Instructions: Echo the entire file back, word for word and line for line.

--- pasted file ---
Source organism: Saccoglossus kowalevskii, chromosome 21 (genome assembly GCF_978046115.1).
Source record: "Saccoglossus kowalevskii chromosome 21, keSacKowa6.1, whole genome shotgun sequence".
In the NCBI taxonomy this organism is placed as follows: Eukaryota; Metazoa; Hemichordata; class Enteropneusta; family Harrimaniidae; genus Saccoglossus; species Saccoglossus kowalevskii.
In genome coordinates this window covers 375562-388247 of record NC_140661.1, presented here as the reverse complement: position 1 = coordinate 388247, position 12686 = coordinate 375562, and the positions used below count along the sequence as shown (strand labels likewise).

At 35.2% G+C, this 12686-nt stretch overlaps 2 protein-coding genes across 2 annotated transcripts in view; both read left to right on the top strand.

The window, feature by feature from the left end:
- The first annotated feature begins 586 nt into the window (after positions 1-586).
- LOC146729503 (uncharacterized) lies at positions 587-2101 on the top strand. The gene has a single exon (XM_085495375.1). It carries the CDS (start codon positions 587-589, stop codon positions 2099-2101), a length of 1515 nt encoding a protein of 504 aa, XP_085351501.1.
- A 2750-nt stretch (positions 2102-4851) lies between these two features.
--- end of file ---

Source organism: Saccoglossus kowalevskii, chromosome 21 (genome assembly GCF_978046115.1).
Source record: "Saccoglossus kowalevskii chromosome 21, keSacKowa6.1, whole genome shotgun sequence".
In the NCBI taxonomy this organism is placed as follows: Eukaryota; Metazoa; Hemichordata; class Enteropneusta; family Harrimaniidae; genus Saccoglossus; species Saccoglossus kowalevskii.
In genome coordinates this window covers 375562-388247 of record NC_140661.1, presented here as the reverse complement: position 1 = coordinate 388247, position 12686 = coordinate 375562, and the positions used below count along the sequence as shown (strand labels likewise).

At 35.2% G+C, this 12686-nt stretch overlaps 2 protein-coding genes across 2 annotated transcripts in view; both read left to right on the top strand.

The window, feature by feature from the left end:
- The first annotated feature begins 586 nt into the window (after positions 1-586).
- LOC146729503 (uncharacterized) lies at positions 587-2101 on the top strand. The gene has a single exon (XM_085495375.1). It carries the CDS (start codon positions 587-589, stop codon positions 2099-2101), a length of 1515 nt encoding a protein of 504 aa, XP_085351501.1.
- A 2750-nt stretch (positions 2102-4851) lies between these two features.